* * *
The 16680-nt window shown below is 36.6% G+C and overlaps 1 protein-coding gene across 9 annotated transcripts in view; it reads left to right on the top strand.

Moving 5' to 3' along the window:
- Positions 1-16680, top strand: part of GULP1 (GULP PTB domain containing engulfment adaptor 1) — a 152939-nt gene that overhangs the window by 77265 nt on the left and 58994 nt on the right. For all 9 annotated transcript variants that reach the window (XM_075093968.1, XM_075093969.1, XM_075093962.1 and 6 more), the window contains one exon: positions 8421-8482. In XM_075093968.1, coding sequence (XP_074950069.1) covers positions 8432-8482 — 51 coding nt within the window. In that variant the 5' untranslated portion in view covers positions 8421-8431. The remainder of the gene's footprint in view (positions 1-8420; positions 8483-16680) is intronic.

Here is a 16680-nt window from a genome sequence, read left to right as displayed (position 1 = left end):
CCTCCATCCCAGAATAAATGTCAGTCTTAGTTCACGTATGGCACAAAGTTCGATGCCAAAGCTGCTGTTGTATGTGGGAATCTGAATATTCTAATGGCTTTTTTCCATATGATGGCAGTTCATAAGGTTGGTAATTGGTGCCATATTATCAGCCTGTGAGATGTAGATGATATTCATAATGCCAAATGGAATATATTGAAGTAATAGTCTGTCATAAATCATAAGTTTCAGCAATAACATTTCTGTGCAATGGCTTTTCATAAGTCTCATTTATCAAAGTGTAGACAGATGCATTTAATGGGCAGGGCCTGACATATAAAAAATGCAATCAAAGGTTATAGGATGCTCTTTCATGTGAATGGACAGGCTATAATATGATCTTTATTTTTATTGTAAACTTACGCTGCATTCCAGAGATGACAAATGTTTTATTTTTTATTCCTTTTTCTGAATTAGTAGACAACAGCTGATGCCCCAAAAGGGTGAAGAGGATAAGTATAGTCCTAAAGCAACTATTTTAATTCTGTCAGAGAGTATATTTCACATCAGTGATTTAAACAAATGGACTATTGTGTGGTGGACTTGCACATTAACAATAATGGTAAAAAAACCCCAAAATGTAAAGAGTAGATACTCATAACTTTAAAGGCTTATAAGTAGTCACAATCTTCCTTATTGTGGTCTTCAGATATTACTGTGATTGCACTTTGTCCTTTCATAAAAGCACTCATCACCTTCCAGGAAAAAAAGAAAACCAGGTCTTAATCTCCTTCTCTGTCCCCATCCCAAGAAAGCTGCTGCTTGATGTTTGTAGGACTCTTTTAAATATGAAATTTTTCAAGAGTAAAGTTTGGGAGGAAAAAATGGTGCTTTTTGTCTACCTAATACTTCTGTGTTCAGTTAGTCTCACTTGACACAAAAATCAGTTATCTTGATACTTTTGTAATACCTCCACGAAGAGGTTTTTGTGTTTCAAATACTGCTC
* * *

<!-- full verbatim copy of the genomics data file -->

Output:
The 16680-nt window shown below is 36.6% G+C and overlaps 1 protein-coding gene across 9 annotated transcripts in view; it reads left to right on the top strand.

Moving 5' to 3' along the window:
- Positions 1-16680, top strand: part of GULP1 (GULP PTB domain containing engulfment adaptor 1) — a 152939-nt gene that overhangs the window by 77265 nt on the left and 58994 nt on the right. For all 9 annotated transcript variants that reach the window (XM_075093968.1, XM_075093969.1, XM_075093962.1 and 6 more), the window contains one exon: positions 8421-8482. In XM_075093968.1, coding sequence (XP_074950069.1) covers positions 8432-8482 — 51 coding nt within the window. In that variant the 5' untranslated portion in view covers positions 8421-8431. The remainder of the gene's footprint in view (positions 1-8420; positions 8483-16680) is intronic.

Here is a 16680-nt window from a genome sequence, read left to right as displayed (position 1 = left end):
CCTCCATCCCAGAATAAATGTCAGTCTTAGTTCACGTATGGCACAAAGTTCGATGCCAAAGCTGCTGTTGTATGTGGGAATCTGAATATTCTAATGGCTTTTTTCCATATGATGGCAGTTCATAAGGTTGGTAATTGGTGCCATATTATCAGCCTGTGAGATGTAGATGATATTCATAATGCCAAATGGAATATATTGAAGTAATAGTCTGTCATAAATCATAAGTTTCAGCAATAACATTTCTGTGCAATGGCTTTTCATAAGTCTCATTTATCAAAGTGTAGACAGATGCATTTAATGGGCAGGGCCTGACATATAAAAAATGCAATCAAAGGTTATAGGATGCTCTTTCATGTGAATGGACAGGCTATAATATGATCTTTATTTTTATTGTAAACTTACGCTGCATTCCAGAGATGACAAATGTTTTATTTTTTATTCCTTTTTCTGAATTAGTAGACAACAGCTGATGCCCCAAAAGGGTGAAGAGGATAAGTATAGTCCTAAAGCAACTATTTTAATTCTGTCAGAGAGTATATTTCACATCAGTGATTTAAACAAATGGACTATTGTGTGGTGGACTTGCACATTAACAATAATGGTAAAAAAACCCCAAAATGTAAAGAGTAGATACTCATAACTTTAAAGGCTTATAAGTAGTCACAATCTTCCTTATTGTGGTCTTCAGATATTACTGTGATTGCACTTTGTCCTTTCATAAAAGCACTCATCACCTTCCAGGAAAAAAAGAAAACCAGGTCTTAATCTCCTTCTCTGTCCCCATCCCAAGAAAGCTGCTGCTTGATGTTTGTAGGACTCTTTTAAATATGAAATTTTTCAAGAGTAAAGTTTGGGAGGAAAAAATGGTGCTTTTTGTCTACCTAATACTTCTGTGTTCAGTTAGTCTCACTTGACACAAAAATCAGTTATCTTGATACTTTTGTAATACCTCCACGAAGAGGTTTTTGTGTTTCAAATACTGCTC